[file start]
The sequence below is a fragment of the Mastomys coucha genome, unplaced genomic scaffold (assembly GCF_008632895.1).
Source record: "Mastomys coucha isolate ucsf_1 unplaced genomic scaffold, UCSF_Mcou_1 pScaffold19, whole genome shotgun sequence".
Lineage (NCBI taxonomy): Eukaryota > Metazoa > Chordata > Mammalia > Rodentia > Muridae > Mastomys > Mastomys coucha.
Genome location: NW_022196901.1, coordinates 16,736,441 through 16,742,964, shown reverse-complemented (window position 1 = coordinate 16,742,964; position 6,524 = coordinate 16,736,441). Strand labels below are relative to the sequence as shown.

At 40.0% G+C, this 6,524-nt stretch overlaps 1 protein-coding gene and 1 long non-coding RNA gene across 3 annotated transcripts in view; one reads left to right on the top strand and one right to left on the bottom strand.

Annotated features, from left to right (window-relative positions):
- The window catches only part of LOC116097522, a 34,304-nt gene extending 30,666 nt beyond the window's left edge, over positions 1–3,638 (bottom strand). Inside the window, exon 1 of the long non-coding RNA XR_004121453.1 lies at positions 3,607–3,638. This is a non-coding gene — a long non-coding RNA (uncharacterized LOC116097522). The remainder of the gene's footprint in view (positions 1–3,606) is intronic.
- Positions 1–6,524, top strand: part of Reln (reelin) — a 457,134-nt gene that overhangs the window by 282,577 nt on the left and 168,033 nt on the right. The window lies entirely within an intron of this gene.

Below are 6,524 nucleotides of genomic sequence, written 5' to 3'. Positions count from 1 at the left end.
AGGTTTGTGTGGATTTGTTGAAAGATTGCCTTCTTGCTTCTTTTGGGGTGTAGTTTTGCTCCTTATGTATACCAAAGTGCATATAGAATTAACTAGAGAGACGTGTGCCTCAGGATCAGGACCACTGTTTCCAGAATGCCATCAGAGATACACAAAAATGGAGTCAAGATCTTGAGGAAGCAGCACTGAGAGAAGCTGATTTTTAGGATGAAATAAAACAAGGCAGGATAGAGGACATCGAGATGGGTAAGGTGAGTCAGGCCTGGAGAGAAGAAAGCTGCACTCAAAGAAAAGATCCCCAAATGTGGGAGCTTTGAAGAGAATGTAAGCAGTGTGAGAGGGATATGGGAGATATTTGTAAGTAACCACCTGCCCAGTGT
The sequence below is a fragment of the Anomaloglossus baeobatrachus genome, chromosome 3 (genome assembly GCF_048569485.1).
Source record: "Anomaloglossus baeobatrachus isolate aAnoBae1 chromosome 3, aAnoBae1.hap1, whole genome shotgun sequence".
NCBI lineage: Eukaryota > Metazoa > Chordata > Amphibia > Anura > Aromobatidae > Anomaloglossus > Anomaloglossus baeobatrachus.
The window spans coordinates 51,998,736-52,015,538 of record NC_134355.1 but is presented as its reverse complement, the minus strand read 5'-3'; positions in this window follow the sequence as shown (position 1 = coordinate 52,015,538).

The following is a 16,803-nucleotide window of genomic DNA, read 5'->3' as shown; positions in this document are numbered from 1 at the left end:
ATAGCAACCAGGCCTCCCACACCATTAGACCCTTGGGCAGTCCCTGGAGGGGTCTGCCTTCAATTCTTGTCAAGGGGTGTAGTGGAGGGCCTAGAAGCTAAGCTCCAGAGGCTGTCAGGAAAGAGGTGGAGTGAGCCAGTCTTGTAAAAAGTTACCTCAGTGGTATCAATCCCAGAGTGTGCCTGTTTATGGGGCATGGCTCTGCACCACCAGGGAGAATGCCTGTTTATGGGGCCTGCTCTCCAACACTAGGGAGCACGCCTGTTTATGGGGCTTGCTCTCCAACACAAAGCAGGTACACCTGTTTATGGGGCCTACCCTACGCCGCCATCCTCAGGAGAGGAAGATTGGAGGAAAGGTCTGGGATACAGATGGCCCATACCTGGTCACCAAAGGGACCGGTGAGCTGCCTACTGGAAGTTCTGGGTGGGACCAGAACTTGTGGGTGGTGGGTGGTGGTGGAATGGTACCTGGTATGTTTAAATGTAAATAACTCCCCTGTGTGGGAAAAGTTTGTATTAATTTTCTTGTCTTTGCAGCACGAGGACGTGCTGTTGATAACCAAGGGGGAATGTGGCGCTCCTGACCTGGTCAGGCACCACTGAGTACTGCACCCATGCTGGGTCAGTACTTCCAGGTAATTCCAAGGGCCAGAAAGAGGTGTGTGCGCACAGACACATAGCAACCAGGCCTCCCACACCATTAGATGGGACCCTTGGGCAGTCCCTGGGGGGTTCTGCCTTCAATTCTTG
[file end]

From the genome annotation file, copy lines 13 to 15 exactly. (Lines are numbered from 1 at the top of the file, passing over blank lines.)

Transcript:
NCBI lineage: Eukaryota > Metazoa > Chordata > Amphibia > Anura > Aromobatidae > Anomaloglossus > Anomaloglossus baeobatrachus.
The window spans coordinates 51,998,736-52,015,538 of record NC_134355.1 but is presented as its reverse complement, the minus strand read 5'-3'; positions in this window follow the sequence as shown (position 1 = coordinate 52,015,538).

The following is a 16,803-nucleotide window of genomic DNA, read 5'->3' as shown; positions in this document are numbered from 1 at the left end: